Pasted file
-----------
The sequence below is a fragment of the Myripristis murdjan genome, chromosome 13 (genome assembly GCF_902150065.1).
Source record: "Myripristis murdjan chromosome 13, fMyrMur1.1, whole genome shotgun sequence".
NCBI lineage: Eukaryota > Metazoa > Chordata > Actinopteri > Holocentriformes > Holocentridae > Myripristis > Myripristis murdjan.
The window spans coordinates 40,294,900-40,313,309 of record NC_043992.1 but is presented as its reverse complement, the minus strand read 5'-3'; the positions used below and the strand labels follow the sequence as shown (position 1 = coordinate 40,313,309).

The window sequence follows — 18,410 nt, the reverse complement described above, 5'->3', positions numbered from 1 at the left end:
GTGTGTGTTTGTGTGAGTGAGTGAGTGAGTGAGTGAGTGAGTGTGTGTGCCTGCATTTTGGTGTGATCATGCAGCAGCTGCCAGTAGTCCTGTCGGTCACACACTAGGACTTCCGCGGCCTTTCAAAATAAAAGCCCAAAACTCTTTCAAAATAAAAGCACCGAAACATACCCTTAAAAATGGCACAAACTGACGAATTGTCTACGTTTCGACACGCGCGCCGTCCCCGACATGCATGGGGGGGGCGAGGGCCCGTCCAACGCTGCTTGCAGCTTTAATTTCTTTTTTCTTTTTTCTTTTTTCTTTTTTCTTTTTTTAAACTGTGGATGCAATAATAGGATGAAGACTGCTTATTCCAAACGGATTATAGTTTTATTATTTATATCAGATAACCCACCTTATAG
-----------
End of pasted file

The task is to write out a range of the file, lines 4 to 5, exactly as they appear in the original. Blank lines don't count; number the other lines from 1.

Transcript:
The window spans coordinates 40,294,900-40,313,309 of record NC_043992.1 but is presented as its reverse complement, the minus strand read 5'-3'; the positions used below and the strand labels follow the sequence as shown (position 1 = coordinate 40,313,309).

The window sequence follows — 18,410 nt, the reverse complement described above, 5'->3', positions numbered from 1 at the left end: